71

When a post is updated there are some hooks that are fired: 'pre_post_update' is an action fired just before the post is updated, the argument passed are 2: $post_ID and $data that is an array of all the other database colums of the post table 'transition_post_status' is an hook fired on update, and pass 3 arguments: $new_post_status, $old_post_status and $...


17

This simplest method would be to edit the data at the point it's inserted, rather than updating it afterwards, using wp_insert_post_data instead of save_post. This works on creating a new post or updating an existing post without change. It also avoids the danger of creating an infinite loop by triggering update_post within save_post. add_filter( '...


17

Since WordPress version 3.7. - IIRC - the save_post hook - more information about the hook and its usage at Code Reference: save_post and Codex: save_post - has a third parameter $update which can be used to determine just that. @param     int               $post_ID  ...


16

Maruti Mohanty’s suggestion is not bad, but it will fail. There are many core actions with a higher priority: wp-admin/menu.php: add_action('admin_menu', '_add_themes_utility_last', 101); wp-includes/admin-bar.php: add_action( 'wp_footer', 'wp_admin_bar_render', 1000 ); wp-includes/canonical.php add_action( 'template_redirect', '...


15

I haven't quite got the reputation to comment so I'm adding an answer even though Stephen's is excellent and correct. It just doesn't handle instances when you want to set the priority of the action. If you set the priority when adding the action but don't specify priority when you remove it you will still get an infinite loop. add_action('save_post', '...


14

The "save_post" action is only called when we actually changed something in the post page form. If we just press the update button, without changing anything, the "save_post" action is not called. This is important if we are editing a custom post type where we had custom meta boxes. If we rely on the "save_post" action and only change stuff on ...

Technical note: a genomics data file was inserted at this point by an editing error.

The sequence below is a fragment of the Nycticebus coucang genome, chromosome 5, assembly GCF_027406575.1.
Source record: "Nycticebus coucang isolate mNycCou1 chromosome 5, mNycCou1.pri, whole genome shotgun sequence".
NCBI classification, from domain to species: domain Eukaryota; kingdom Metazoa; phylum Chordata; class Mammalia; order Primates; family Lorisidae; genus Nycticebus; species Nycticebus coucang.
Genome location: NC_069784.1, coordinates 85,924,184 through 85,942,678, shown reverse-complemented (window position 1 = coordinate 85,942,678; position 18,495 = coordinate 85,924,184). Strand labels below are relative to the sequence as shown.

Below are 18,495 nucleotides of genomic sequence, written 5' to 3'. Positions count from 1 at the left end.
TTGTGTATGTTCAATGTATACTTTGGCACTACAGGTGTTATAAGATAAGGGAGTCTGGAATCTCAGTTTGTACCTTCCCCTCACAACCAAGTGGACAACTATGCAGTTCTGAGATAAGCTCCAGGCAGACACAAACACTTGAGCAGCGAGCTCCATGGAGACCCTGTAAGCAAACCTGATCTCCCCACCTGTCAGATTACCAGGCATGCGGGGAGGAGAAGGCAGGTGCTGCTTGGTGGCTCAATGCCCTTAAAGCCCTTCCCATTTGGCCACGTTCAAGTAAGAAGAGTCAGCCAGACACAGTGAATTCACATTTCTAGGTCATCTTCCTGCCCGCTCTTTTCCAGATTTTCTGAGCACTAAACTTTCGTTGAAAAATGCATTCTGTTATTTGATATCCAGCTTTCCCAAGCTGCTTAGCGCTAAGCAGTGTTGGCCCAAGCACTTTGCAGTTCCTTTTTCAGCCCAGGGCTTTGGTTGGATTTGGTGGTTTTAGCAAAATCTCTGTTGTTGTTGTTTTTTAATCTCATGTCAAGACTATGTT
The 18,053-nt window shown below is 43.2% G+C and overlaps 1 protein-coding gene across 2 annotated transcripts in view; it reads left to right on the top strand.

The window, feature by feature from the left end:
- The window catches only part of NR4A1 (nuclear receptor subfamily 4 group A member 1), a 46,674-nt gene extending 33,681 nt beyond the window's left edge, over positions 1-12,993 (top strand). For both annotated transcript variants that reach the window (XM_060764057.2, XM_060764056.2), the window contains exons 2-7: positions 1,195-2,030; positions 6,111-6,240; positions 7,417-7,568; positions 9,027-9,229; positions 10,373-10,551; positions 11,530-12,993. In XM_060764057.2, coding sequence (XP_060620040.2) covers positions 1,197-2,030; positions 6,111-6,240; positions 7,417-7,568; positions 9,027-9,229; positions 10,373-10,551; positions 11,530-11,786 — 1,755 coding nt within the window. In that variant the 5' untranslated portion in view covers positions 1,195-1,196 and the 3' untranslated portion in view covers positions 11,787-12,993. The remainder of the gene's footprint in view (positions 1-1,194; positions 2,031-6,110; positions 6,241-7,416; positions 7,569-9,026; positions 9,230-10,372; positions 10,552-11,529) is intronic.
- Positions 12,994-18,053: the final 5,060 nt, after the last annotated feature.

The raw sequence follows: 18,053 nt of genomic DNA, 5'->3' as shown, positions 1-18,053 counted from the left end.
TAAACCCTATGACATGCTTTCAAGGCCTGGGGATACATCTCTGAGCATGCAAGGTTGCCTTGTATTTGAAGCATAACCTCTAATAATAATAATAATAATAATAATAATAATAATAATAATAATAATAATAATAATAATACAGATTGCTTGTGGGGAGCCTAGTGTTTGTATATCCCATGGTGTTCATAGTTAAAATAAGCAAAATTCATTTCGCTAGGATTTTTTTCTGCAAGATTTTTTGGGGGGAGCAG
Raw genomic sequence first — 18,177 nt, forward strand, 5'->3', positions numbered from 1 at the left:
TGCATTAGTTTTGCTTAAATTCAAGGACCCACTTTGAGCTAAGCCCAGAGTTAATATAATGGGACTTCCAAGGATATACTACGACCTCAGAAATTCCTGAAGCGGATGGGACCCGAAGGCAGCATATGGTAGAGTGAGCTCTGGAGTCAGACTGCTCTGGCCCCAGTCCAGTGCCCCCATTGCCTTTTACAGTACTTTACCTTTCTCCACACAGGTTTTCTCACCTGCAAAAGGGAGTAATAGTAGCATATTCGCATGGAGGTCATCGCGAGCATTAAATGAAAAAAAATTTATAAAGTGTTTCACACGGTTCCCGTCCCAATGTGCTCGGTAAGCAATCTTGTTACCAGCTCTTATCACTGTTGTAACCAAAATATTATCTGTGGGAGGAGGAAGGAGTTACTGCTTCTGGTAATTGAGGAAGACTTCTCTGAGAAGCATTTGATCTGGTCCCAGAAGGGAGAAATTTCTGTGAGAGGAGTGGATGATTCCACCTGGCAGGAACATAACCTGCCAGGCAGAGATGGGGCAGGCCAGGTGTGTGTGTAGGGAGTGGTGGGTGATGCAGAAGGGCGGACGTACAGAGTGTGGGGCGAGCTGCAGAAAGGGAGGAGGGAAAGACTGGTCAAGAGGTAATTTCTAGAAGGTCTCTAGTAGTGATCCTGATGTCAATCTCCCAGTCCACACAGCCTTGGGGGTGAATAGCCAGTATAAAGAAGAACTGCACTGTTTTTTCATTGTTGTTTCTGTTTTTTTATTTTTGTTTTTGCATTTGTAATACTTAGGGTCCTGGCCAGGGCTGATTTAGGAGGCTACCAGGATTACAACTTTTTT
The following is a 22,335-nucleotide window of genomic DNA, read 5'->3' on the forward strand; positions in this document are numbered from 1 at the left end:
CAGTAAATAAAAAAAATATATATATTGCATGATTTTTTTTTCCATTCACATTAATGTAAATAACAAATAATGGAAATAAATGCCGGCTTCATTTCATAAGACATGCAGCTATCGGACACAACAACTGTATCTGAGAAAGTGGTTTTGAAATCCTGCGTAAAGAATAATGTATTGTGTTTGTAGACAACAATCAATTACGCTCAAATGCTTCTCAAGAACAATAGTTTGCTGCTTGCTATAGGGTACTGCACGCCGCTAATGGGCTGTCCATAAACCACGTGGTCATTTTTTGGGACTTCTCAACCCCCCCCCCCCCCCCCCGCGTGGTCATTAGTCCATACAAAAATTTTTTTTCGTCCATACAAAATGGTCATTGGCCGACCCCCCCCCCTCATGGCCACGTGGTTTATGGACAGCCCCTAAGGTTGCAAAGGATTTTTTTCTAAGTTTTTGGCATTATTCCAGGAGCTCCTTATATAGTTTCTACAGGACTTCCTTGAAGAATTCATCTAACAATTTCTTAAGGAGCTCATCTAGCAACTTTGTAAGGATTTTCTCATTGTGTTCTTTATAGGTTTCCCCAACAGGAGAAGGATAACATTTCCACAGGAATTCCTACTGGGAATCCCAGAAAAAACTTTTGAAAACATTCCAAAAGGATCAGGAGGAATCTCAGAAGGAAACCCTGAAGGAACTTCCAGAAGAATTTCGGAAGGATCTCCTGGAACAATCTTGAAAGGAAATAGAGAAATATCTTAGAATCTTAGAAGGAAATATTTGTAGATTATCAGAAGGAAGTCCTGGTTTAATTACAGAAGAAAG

11

I had the exact same need, so I wrote this function - which works. Modify it to your needs. Hope this helps. // set daily rating title function set_rating_title ($post_id) { if ( $post_id == null || empty($_POST) ) return; if ( !isset( $_POST['post_type'] ) || $_POST['post_type']!='rating' ) return; if ( wp_is_post_revision( ...


11

The way I perform this check (within a hooked function) is to compare the post date and modified date (in GMT for standardisation) function check_new_vs_update( $post_id ){ $myPost = get_post($post_id); $post_created = new DateTime( $myPost->post_date_gmt ); $post_modified = new DateTime( $myPost->post_modified_gmt ); $diff ...


10

The problem is that the function update_field from ACF works a little bit different from update_post_meta. Can you see it? update_post_meta( $post_id, $meta_key, $meta_value, $prev_value ); update_field( $field_key, $value, $post_id ); If you use update_post_meta you should in my opinion use get_post_meta to get the meta. If you use update_field you should ...


9

add_action has a priority parameter which is 10 by default, you can increase that to load your function late. Change add_action( 'save_post', 'do_custom_save' ); to add_action( 'save_post', 'do_custom_save', 100 ); Now the priority is to set to 100 and will load quite late and will allow other function associated to load before this function is executed....


8

Also, run the slug from sanitize_title_with_dashes() through wp_unique_post_slug() to ensure that it's unique. It will automatically append '-2', '-3' etc. if it's needed.


7

First of all you have to understand that when we update a post, wp_update_post function is called. But due to a bit not optimal design of WP core, the actual saving is processed by wp_insert_post function. See it in trac on line 3006. Ok, next lets see what is inside of wp_insert_post function. As you can see, on line 2950, save_post action is called each ...


7

A draft or "blank" is saved as soon as you start to create a new post. Those new posts have the post_status of auto-draft. Check for that to prevent your callback from firing on those "blank" post saves. function update_test( $post_id, $post ) { if (isset($post->post_status) && 'auto-draft' == $post->post_status) { return; } ...


7

You need to match the $priority you used to hook the action: remove_action( 'save_post', array( $this, 'save_box' ), 20 /* Same as add_action call */ ); http://codex.wordpress.org/Function_Reference/remove_action Make sure you take the $post_id argument in your save_box method too: function save_box( $post_id ) { ... }


7

Figured it out, hooking into content_save_pre: function remove_empty_lines( $content ){ // replace empty lines $content = preg_replace("/ /", "", $content); return $content; } add_action('content_save_pre', 'remove_empty_lines');


6